Meet Victoria

Victoria is one of the first ladies I met a year and a half ago at The Living Room. She was in the knitting group and later I would see her in the art groups. One day she told me about her connection with Homeless Action, a group of grassroots activists in Sonoma County working towards ending the suffering of people who do not have a home. She was particularly involved in the legal struggles to protect homeless people on the streets from being arrested when they had nowhere else to go.

Her story is one of the most remarkable I learned when doing this portrait project.


Victoria would come to the art group that Ruth and I led on Fridays. Sometimes she would burst into song and others would join in. After doing some art play sometimes we would do a free write, like I do in Muse Groups. Hers always revealed a quirky sense of humor that would keep us laughing.

One day she brought some aged wooden shingles she’s picked up in a construction trash pile, and we gave her the paints she wanted so that she could paint the madonna on one. When the others saw what she’d done, they wanted to try it too. The madonna is still in my car and she asks about it. I’m happy to hold onto it and the blessings that flow from it until she has a more permanent living situation.


I have lost touch with my friends who, before the pandemic I would see on my weekly visits. So you can imagine that I was relieved to see her on one of my trips to the The Living Room after the pandemic started.

I sat with her on the roadside while she ate her lunch. She’s still in the shared living situation and involved with yet another group serving homeless people: SAVE Sonoma Applied Village Services and, due to being in the high risk (virus)category, does what she can by phone. But her current housing is time limited and she fears what will happen next, when there is so little permanent housing available, a problem she knows well.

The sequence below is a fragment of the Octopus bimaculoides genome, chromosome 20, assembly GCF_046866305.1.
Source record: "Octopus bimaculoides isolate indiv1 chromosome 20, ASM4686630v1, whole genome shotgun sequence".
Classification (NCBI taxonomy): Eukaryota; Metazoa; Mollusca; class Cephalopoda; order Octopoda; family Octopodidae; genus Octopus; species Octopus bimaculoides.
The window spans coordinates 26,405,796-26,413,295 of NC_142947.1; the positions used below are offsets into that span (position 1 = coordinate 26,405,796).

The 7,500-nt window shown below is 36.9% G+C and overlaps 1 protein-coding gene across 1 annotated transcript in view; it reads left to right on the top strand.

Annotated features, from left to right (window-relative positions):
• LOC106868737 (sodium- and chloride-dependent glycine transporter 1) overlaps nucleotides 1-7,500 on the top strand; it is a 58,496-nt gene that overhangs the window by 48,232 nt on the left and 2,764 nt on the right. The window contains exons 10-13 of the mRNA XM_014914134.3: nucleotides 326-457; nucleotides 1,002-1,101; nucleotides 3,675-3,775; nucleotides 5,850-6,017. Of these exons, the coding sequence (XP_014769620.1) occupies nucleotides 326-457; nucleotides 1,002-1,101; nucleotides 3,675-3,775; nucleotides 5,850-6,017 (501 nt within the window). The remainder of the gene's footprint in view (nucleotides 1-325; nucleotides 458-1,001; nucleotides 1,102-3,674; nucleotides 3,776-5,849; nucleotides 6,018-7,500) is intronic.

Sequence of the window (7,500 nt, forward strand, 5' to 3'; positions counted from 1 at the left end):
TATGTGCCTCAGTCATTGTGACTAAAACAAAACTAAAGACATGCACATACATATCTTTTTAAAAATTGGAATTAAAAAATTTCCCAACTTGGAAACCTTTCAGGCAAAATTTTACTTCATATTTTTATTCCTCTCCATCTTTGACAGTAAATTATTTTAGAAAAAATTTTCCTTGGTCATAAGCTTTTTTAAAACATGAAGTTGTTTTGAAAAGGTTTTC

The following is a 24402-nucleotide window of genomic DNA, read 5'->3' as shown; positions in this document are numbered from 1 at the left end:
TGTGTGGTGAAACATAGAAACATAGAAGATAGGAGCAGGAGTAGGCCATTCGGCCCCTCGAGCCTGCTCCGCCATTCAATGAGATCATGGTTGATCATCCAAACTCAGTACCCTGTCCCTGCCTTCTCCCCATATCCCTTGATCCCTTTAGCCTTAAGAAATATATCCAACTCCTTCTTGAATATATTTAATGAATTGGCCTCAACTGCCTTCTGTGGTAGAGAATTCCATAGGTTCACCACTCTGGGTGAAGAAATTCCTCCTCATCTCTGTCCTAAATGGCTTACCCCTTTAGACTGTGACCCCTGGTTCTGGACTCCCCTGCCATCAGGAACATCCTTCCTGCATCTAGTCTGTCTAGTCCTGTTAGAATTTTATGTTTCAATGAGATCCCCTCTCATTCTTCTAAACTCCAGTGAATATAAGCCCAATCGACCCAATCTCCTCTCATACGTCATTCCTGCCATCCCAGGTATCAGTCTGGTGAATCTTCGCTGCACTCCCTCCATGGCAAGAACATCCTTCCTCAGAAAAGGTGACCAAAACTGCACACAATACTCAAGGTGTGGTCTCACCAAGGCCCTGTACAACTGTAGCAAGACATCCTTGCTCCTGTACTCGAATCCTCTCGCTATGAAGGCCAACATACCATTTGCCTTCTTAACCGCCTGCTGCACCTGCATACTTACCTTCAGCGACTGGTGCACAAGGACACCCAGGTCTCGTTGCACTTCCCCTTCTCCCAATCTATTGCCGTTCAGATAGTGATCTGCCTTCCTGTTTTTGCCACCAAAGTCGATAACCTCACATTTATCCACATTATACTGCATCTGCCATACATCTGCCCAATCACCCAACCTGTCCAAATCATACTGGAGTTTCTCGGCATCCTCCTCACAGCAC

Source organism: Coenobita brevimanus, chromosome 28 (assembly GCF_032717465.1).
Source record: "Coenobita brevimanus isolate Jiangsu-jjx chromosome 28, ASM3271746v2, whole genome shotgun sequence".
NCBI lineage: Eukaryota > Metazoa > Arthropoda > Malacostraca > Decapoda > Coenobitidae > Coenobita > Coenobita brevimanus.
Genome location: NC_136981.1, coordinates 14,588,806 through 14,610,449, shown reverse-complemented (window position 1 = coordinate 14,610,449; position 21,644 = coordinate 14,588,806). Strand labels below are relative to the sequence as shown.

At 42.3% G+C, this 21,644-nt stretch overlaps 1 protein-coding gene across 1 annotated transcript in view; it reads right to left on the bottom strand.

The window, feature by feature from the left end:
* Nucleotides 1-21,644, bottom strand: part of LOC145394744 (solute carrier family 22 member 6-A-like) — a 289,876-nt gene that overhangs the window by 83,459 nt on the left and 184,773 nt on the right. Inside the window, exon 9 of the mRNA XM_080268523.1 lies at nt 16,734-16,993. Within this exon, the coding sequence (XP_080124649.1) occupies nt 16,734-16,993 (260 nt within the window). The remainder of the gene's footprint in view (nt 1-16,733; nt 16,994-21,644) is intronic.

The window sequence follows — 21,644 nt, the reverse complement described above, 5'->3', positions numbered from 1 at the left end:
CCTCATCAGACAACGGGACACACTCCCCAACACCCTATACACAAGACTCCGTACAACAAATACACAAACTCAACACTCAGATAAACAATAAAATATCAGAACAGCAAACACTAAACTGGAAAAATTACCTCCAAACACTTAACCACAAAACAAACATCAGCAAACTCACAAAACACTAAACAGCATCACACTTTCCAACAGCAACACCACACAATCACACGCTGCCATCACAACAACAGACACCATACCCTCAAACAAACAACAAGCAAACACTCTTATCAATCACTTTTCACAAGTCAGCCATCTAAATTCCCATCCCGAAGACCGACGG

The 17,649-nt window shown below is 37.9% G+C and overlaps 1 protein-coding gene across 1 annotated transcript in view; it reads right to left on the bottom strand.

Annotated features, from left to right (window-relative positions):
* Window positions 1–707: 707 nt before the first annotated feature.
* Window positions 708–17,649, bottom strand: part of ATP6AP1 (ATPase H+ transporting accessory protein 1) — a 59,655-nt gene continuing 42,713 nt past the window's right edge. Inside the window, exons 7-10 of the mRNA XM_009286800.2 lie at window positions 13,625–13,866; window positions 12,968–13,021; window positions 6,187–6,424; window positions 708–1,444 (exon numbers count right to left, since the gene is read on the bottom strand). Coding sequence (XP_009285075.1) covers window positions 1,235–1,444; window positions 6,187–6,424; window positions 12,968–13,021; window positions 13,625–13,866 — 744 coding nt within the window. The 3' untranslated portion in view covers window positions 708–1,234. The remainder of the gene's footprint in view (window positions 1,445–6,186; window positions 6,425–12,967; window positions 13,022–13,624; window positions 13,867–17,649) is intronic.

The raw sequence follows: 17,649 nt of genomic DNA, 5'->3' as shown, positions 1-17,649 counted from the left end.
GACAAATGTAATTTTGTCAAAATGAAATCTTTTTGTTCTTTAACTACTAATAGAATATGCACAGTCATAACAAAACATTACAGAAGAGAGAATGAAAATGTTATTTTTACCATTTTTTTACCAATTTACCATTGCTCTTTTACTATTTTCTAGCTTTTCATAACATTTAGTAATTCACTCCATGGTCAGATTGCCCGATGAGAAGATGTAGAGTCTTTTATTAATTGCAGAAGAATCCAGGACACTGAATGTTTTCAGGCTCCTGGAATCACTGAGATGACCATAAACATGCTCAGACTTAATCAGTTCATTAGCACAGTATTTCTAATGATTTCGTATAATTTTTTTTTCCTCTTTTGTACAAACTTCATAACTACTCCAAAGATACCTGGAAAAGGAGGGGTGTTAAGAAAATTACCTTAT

Vancouver, Victoria and home again

Victoria, British Columbia

Back now from my trip to Vancouver and Victoria to visit with my son Ben.  We had a great time.  The cities were all about tulips and cherry blossoms, gazillions of them blooming on every street!!  Not what I would call a relaxing vacation, what with cleaning and moving him out of the apartment, ferry rides and border crossings and days in the cities, but days rich with sights and new experiences, meeting his college friends and hanging out in the finest coffee shops in the world (according to my coffee expert, Ben) as well as pubs.  Some hiking in those lush northern forests and eating great seafood.  I visited the Art Gallery of Victoria to see Emily Carr:  On the Edge of Nowhere, a British Columbian painter whose biography The Forest Lover I’d enjoyed years ago.

And had scant time for sketching. . .but here’s some airport and ferry sketches.

. . .at our little airport in Sonoma County waiting for the flight to Seattle (I drove from there to Vancouver).

iPads Rule in airports.  I knew if I brought one I would never get around to sketching, so instead took advantage of the models.

Sabrina had dark glasses on and was texting on her iPhone the entire ferry ride, so I figured I was safe sketching her anonymously. I made her look at least 20 years older, not on purpose!  And she caught me.  It happens sometimes.  So as a concession to her I let her take a picture of it, which I assume immediately got posted on Facebook or something like that, and promised to post it here. She’s really soooo much cuter.  It seems when I’m doing a really quick sketch I either make people look much older or younger.  I guess there’s a kind of averaging thing going on unconsciously, when what I’d really like to be doing is more caricature.  Got to work on that.